OK, I am cheating. The conference is already over – but I was having such fun, I didn’t have time to post. I thought I should break it down for you anyway.
I arrived in Vienna late Monday afternoon and took myself off to an Australia/Austrian to a pre-conference reading. Got lost and got there late. But in time to hear two Aussies – Cate Kennedy and Andy Kissane read two great stories. And several Austrian writers who spoke in German, which I don’t understand, but it didn’t matter so much, they sounded beautiful, especially Friederike Mayröcker, whose voice was just mesmerising – and later when I read the English translations, it was fabulous.
I snuck out afterwards, a bit tired (still jet lagged) and not quite ready for the socialising part, so headed home to bed.
I used Airbnb to rent a fantastic apartment on the other side of Augarten, so I used the city bike system to get around. I highly recommend it if you are ever in Vienna.
Tuesday consisted of workshops with short story writers. I chose the one with Canadian writer Clark Blaise. I wasn’t sure what to expect, but it was quickly clear that he had been considering this form for probably more than my lifetime, and it was a treat to listen to him wax lyrical for three hours on the short story. There was also input from the class and number of fine examples to read.
I left my afternoon free for a wander around the city.
I knew no-one going into this conference. But in the first panel session, on the first day, Wednesday, I sat next to a lovely Canadian writer who happened to be presenting in the same panel I was later in the week, and she put me at ease immediately (Hi Louise).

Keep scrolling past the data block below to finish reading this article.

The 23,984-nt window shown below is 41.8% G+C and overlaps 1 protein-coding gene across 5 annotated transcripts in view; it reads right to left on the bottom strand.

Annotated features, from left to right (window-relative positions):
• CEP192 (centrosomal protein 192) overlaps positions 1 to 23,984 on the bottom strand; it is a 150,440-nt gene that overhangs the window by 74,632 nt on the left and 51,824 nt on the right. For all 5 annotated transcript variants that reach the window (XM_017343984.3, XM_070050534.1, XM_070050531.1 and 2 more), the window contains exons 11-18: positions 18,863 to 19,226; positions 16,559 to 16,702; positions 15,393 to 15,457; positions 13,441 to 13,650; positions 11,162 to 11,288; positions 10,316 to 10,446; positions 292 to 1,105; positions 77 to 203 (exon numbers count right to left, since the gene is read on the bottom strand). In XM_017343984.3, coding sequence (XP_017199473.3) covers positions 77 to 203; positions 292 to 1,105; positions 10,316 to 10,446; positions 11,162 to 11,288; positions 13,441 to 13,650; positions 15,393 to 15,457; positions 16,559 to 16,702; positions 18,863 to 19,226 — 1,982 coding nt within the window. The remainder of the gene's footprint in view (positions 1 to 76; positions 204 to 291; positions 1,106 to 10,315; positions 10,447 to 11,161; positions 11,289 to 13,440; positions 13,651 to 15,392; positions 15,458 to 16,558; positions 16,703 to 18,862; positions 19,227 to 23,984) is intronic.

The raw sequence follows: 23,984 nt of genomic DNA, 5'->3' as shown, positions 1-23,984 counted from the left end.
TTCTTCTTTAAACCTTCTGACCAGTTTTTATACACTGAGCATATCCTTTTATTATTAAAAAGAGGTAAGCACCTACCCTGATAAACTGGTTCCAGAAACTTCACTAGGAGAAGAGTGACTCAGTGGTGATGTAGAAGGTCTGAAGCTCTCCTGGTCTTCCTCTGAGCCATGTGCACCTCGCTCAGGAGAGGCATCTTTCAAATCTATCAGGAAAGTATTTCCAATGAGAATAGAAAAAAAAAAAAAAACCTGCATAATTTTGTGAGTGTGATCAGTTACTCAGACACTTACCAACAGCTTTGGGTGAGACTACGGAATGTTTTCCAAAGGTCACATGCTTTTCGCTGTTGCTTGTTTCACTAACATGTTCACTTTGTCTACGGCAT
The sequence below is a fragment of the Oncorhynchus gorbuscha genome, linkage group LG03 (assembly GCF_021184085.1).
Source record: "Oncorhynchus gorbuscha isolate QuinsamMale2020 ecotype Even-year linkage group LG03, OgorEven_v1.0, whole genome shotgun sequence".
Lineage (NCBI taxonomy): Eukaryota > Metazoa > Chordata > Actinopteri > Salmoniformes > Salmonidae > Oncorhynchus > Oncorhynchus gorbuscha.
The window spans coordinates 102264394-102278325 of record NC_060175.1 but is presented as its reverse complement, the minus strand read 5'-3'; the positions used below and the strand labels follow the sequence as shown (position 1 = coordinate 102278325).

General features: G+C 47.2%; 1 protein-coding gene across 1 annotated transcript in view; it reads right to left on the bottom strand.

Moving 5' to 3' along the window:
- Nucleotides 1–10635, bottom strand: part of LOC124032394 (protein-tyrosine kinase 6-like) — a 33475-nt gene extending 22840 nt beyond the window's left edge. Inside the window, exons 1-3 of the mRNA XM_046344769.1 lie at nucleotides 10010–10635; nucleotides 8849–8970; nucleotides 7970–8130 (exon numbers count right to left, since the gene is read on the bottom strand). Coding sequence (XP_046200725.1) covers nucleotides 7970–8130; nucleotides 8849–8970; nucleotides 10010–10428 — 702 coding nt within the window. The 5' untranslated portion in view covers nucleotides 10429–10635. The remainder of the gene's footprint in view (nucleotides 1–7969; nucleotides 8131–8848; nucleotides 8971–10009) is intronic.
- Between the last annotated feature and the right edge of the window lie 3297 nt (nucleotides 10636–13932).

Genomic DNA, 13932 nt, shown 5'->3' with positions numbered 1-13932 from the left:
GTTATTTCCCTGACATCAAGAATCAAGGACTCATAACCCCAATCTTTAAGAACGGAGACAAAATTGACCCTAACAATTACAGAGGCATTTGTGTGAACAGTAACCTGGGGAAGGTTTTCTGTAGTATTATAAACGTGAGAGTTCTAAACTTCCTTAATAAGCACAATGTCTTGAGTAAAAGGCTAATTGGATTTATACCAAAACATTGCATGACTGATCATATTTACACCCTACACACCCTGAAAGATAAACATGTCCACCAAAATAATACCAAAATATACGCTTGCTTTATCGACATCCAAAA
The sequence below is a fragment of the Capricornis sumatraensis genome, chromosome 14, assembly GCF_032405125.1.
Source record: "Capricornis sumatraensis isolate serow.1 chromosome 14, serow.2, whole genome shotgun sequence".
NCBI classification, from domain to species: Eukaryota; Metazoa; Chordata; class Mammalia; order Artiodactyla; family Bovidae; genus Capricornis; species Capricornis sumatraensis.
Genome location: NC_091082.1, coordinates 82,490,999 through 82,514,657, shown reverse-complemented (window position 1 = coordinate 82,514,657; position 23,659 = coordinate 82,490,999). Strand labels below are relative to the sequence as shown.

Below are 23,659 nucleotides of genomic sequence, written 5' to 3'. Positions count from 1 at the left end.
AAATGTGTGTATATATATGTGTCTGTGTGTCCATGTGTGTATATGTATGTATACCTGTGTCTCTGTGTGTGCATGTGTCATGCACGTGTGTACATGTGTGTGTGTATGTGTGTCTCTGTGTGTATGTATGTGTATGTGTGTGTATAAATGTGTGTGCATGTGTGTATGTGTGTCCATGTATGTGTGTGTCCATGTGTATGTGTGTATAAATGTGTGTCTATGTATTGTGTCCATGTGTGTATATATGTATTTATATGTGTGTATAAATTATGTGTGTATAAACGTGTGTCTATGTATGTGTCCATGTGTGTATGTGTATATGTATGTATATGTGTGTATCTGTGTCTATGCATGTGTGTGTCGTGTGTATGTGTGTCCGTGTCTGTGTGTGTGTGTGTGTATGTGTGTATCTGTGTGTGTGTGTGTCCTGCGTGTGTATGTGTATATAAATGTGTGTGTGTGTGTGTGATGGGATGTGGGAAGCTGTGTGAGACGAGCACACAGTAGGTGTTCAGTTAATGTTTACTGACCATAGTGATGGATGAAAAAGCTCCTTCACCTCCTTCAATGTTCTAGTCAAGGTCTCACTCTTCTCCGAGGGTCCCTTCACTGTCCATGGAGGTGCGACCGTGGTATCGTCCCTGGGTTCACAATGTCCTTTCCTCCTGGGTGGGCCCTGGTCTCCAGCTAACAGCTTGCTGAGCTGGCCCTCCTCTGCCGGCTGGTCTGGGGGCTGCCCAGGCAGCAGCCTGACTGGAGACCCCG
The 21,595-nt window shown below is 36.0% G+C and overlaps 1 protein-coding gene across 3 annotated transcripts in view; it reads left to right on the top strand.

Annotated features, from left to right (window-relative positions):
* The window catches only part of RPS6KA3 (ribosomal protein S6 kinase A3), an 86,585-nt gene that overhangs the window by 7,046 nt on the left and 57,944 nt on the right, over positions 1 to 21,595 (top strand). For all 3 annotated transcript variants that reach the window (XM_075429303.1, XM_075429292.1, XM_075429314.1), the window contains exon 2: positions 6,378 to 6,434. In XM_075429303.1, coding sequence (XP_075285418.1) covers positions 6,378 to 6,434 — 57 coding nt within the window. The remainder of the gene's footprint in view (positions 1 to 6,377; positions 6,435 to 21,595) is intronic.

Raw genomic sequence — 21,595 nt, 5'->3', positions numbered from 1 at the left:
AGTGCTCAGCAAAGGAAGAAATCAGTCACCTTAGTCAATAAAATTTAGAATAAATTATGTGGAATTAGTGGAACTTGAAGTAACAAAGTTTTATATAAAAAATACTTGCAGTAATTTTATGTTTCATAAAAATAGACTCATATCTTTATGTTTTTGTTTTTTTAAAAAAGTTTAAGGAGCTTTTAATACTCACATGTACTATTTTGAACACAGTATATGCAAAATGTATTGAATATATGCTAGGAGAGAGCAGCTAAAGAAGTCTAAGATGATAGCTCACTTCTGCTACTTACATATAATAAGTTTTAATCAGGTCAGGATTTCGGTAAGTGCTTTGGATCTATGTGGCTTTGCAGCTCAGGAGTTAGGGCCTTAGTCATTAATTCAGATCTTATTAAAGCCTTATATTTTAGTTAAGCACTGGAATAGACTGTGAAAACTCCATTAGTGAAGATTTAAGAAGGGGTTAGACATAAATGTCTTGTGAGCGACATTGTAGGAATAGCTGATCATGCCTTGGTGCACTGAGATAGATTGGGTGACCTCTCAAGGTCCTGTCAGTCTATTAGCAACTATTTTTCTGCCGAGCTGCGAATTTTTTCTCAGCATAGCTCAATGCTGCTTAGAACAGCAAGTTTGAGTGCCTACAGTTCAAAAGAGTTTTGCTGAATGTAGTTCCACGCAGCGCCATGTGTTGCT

The first panel on Alice Munro was useful as I will be looking at one of her stories in my thesis, and it gave me plenty to think about.
The next panel was New Ways of Disseminating the Short Story, and I am embarrassed to say that I had to come all the way to Vienna to hear about the fantastic work being done in Australia by Spineless Wonders and Raging Aardvark Publishing. Spineless Wonders, in particular are publishing the short-short fiction I love so much, that there just doesn’t seem to be many other platforms for.
Next was lunch, where I started some tentative, slightly awkward socialising. Luckily, at these things there are so many in the same boat, it makes it a little easier to just go up and say hi.
Then it was time for dinner. I had been invited to the Australian Ambassador’s residence for ‘a reception’. (This is the type of thing that happens when you go to a well organised international conference, apparently) There were many more Australians at the conference than I realised, and I met most of them here – a fantastic bunch. As well as other Aussie working in the city – opera singers and musicians. Several hours of chatting ensued (always easier with a glass of red) followed by a bike ride back to the flat and total collapsification.
More to follow……